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Hip Flexor Strain

What is a hip flexor strain?

A hip flexor strain is a stretch or tear of a muscle in your hip. You use the hip flexor muscles when you flex or lift your knee, do high kicks, or bend at the waist.

What is the cause?

Your muscles can get strained from overuse. You may be more likely to have hip flexor strain if you are a cyclist, an athlete who jumps or runs with high knee kicks, or an athlete who does forceful kicking activities, like in soccer or the martial arts.

What are the symptoms?

You have pain in the place where your thigh meets your hip.

How is it diagnosed?

Your healthcare provider will ask about your symptoms, medical history, and activities and examine your hip and thigh.

How is it treated?

You will need to change or stop doing the activities that cause pain until your muscles have healed. For example, you may need to swim instead of cycle or run.

Your healthcare provider may recommend stretching and strengthening exercises and other types of physical therapy to help you heal.

A mild strain may heal within a few weeks. A more severe strain may take 6 weeks or longer.

How can I take care of myself?

To help relieve pain:

  • Put an ice pack, gel pack, or package of frozen vegetables wrapped in a cloth on the sore area every 3 to 4 hours for up to 20 minutes at a time.
  • Do ice massage. To do this, freeze water in a Styrofoam cup, then peel the top of the cup away to expose the ice. Hold the bottom of the cup and rub the ice over the painful area for 5 to 10 minutes. Do this several times a day while you have pain.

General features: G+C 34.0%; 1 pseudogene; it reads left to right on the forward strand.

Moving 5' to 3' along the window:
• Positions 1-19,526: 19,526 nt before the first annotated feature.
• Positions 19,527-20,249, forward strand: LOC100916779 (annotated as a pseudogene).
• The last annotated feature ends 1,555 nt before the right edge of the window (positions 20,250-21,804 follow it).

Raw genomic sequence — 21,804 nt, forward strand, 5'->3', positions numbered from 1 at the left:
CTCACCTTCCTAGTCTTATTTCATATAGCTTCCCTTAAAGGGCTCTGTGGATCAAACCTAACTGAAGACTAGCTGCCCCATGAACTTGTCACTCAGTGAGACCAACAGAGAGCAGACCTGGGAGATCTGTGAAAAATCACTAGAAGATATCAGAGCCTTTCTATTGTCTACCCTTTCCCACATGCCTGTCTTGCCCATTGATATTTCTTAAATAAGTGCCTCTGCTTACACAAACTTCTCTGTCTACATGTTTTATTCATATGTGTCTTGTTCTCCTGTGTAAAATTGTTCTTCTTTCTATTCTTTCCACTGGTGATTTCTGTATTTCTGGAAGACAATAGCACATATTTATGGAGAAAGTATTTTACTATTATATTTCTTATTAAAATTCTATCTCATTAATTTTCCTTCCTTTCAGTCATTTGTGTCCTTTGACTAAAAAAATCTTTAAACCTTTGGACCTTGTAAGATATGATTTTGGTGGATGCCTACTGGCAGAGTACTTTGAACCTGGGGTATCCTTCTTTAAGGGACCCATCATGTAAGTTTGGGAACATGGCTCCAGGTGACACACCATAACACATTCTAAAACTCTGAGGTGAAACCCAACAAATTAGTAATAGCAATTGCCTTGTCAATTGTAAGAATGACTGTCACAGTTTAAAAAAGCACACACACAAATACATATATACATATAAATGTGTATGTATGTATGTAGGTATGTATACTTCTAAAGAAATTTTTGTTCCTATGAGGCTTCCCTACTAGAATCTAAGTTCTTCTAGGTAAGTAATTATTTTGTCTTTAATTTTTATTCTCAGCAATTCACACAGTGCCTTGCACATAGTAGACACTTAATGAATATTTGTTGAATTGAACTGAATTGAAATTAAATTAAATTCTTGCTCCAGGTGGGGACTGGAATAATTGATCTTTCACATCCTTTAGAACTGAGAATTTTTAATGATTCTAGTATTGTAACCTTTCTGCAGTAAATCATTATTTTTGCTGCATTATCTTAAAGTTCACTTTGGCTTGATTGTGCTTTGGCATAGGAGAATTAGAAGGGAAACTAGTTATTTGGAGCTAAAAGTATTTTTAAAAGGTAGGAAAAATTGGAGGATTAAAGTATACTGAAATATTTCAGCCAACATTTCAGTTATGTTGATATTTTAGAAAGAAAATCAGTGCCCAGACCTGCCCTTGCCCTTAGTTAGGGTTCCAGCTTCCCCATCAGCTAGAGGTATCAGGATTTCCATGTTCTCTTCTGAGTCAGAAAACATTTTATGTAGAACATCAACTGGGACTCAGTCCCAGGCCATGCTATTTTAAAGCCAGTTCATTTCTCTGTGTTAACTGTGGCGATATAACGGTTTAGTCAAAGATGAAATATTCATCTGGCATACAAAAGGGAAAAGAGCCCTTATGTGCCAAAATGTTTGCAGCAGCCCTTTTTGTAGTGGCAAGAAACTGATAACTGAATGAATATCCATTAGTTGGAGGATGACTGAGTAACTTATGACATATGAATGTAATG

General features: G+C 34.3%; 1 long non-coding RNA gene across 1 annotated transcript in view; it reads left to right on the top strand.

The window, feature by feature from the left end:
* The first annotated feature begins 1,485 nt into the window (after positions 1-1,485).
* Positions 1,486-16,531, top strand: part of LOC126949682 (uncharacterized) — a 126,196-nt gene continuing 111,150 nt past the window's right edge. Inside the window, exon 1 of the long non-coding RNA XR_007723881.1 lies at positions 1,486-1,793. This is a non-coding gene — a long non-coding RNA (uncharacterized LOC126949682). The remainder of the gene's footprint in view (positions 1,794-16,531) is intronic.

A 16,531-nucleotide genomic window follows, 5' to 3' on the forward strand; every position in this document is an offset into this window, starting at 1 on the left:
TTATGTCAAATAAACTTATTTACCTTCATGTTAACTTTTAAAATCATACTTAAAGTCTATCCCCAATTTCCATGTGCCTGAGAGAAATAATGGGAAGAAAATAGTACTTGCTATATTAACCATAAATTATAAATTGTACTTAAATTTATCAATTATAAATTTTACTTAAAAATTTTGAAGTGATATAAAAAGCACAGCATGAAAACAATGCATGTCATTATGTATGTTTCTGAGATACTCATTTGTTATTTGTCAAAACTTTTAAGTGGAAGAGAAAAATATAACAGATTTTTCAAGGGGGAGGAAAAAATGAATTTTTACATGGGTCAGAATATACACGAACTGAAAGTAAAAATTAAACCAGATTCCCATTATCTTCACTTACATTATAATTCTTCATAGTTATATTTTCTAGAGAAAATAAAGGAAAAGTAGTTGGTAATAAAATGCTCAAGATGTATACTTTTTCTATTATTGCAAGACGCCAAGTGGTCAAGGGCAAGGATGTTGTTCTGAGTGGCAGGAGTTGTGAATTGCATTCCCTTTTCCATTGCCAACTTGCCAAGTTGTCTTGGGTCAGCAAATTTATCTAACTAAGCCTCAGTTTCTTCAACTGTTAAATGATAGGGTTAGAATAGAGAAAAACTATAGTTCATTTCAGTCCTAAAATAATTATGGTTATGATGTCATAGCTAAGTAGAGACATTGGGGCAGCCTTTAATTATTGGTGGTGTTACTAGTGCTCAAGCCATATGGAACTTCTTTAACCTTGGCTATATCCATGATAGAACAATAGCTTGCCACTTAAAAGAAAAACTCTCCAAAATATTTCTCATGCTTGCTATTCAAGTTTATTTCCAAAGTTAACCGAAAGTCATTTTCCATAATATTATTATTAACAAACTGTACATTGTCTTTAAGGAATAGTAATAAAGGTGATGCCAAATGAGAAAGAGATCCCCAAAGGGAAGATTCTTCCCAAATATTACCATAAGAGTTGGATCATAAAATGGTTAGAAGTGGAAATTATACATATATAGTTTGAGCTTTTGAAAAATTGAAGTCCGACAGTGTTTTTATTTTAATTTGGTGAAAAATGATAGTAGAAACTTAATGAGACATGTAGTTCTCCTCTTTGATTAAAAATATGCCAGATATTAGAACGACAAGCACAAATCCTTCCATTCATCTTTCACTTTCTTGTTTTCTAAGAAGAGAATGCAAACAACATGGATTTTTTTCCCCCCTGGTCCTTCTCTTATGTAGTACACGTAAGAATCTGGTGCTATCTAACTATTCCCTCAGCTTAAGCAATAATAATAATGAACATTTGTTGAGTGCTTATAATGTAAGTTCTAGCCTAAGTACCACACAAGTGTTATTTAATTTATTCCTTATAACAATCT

• Take nonprescription pain medicine, such as acetaminophen, ibuprofen, or naproxen. Read the label and take as directed. Unless recommended by your healthcare provider, you should not take these medicines for more than 10 days.
    • Nonsteroidal anti-inflammatory medicines (NSAIDs), such as ibuprofen, naproxen, and aspirin, may cause stomach bleeding and other problems. These risks increase with age.
    • Acetaminophen may cause liver damage or other problems. Unless recommended by your provider, don't take more than 3000 milligrams (mg) in 24 hours. To make sure you don’t take too much, check other medicines you take to see if they also contain acetaminophen. Ask your provider if you need to avoid drinking alcohol while taking this medicine.
  • Put moist heat on the sore area for 10 to 15 minutes before you do warm-up and stretching exercises. Moist heat may help relax your muscles. Moist heat includes heat patches or moist heating pads that you can buy at most drugstores, a warm wet washcloth, or a hot shower. To prevent burns to your skin, follow directions on the package and do not lie on any type of hot pad. Don’t use heat if you have swelling.

Follow your healthcare provider's instructions, including any exercises recommended by your provider. Ask your provider:

  • How and when you will hear your test results
  • How long it will take to recover
  • What activities you should avoid and when you can return to your normal activities
  • How to take care of yourself at home
  • What symptoms or problems you should watch for and what to do if you have them

Make sure you know when you should come back for a checkup.

How can I prevent a hip flexor strain?

Warm-up exercises and stretching before activities can help prevent injuries. If your hip or thigh hurts after exercise, putting ice on it may help keep it from getting injured. When you ride a bicycle, make sure the seat is at the right height for you.

Developed by RelayHealth.
Adult Advisor 2015.1 published by RelayHealth.
Last modified: 2014-10-21
Last reviewed: 2013-07-19
This content is reviewed periodically and is subject to change as new health information becomes available. The information is intended to inform and educate and is not a replacement for medical evaluation, advice, diagnosis or treatment by a healthcare professional.
Copyright ©1986-2015 McKesson Corporation and/or one of its subsidiaries. All rights reserved.
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